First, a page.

International law has developed a distinctively historical and historiographic turn in the last 15 years, rediscovering a historical approach to the study of international law and international lawyers which had largely faded from view since 1945. In part it has been revitalized by a renewed preoccupation with understanding the political and normative foundations of international law, its relationship with empire and colonialism, and as part of the search for clues about the origins of the present. But it has also been revitalized by the resurgence of intellectual history, postcolonial history and international history, which are reinvigorating the study of ‘classical’ figures in international political and legal thought, and trying to understand the origins of the political, social and economic foundations of the contemporary international legal order. Along with groundbreaking work in the history of international law in general, recent years have seen new studies in the history of the laws of war, renovations of the legal thought of classical figures such as Gentili and Vattel, and new histories of international institutions such as the League of Nations.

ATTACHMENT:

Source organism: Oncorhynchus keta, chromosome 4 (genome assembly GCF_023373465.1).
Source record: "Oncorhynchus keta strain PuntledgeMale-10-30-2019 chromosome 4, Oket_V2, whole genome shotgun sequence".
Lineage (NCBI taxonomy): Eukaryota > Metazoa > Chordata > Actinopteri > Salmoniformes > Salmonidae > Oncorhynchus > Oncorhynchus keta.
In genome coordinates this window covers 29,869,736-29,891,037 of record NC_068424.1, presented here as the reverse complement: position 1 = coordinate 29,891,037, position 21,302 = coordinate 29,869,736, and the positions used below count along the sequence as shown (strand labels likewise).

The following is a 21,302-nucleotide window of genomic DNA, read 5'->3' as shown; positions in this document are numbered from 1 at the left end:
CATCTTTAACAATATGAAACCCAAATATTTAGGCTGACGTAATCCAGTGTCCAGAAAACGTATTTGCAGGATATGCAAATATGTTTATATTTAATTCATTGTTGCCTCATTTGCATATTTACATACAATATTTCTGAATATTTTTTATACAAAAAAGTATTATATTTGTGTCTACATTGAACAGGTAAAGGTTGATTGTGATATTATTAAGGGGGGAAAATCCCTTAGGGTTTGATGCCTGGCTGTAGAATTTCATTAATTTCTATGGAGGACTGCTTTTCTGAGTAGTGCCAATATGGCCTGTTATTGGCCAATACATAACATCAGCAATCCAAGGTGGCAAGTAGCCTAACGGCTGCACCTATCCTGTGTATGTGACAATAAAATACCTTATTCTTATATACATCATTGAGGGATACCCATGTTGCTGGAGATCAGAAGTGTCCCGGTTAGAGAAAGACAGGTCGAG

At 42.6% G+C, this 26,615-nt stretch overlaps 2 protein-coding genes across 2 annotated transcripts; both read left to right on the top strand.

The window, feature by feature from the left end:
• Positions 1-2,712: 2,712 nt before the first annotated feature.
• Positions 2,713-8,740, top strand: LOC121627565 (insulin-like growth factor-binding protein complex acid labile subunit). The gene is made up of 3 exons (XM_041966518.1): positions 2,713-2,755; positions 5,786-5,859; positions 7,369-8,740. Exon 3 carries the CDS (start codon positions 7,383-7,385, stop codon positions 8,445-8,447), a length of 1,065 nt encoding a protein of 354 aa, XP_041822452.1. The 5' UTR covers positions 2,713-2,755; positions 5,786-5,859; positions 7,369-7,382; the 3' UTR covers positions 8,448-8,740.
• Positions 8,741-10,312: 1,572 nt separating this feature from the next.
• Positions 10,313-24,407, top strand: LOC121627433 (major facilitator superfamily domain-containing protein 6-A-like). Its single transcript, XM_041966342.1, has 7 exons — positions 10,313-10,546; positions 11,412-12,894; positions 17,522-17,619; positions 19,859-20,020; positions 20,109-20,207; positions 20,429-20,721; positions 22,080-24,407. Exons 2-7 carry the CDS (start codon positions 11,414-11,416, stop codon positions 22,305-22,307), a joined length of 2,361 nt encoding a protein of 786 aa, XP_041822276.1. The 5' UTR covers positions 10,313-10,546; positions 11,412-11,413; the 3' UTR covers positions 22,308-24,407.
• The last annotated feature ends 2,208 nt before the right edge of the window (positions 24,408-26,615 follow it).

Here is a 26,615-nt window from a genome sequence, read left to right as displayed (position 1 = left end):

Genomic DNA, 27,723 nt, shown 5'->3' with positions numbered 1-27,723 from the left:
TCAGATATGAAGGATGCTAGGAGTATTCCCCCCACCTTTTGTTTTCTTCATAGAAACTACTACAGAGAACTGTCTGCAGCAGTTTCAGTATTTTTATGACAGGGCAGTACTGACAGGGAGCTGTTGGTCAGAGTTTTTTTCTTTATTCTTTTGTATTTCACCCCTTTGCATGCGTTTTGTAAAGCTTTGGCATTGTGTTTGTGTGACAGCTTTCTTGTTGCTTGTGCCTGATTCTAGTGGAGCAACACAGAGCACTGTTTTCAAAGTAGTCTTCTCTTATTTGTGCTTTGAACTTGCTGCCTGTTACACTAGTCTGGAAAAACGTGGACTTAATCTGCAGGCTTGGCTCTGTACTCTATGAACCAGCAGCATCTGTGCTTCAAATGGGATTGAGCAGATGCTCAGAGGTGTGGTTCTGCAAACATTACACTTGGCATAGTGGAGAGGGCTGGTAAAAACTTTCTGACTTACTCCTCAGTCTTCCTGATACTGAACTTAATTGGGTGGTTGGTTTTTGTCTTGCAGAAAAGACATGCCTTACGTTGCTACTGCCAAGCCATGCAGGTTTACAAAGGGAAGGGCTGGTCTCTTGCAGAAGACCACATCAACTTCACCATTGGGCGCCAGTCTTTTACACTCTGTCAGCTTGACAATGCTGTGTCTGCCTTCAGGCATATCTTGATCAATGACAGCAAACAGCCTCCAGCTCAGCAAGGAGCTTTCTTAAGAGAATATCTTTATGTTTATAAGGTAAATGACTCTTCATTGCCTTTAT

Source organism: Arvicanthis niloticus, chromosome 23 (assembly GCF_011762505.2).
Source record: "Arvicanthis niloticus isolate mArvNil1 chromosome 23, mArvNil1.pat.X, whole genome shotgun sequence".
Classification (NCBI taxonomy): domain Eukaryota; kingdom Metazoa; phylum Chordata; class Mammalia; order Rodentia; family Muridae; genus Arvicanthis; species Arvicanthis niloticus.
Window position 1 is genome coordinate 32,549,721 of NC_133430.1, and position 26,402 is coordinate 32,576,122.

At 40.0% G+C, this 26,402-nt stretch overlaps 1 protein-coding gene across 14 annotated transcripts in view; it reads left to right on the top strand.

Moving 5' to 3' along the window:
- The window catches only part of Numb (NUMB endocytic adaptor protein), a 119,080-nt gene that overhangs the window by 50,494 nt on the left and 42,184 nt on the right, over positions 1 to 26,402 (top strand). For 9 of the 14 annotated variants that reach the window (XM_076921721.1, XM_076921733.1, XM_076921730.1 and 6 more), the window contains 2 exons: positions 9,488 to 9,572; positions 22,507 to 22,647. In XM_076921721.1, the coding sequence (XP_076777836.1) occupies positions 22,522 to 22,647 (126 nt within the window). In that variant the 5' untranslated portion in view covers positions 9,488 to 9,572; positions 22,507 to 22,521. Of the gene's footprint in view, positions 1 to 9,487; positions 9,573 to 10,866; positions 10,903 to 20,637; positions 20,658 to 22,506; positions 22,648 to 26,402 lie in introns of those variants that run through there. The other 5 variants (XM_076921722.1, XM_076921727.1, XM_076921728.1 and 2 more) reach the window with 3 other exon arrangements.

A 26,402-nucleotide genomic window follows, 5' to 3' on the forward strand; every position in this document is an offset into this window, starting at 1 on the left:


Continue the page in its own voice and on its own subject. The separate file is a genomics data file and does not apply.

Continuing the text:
This agora will bring together intellectual historians, historians of law and historians of international thought to consider the ways in which new research into the history of international law is changing our understanding of past and present.
Agora 6: International law and Feminism: Anything New Under the Sun?
In the 1990s an intense debate on feminism and international law started to permeate journals and learned societies. Core concepts of international law were critiqued and de-constructed from a feminist perspective. Most recently, the ILA re-established a committee on ‘Feminism and International Law’ in 2010 focusing on the economic empowerment of women and the possible contribution of international law. Other initiatives, like the journal ‘Feminist Legal Studies’, continue; others were recently revived, such as the ‘IntLawGrrls’ blog.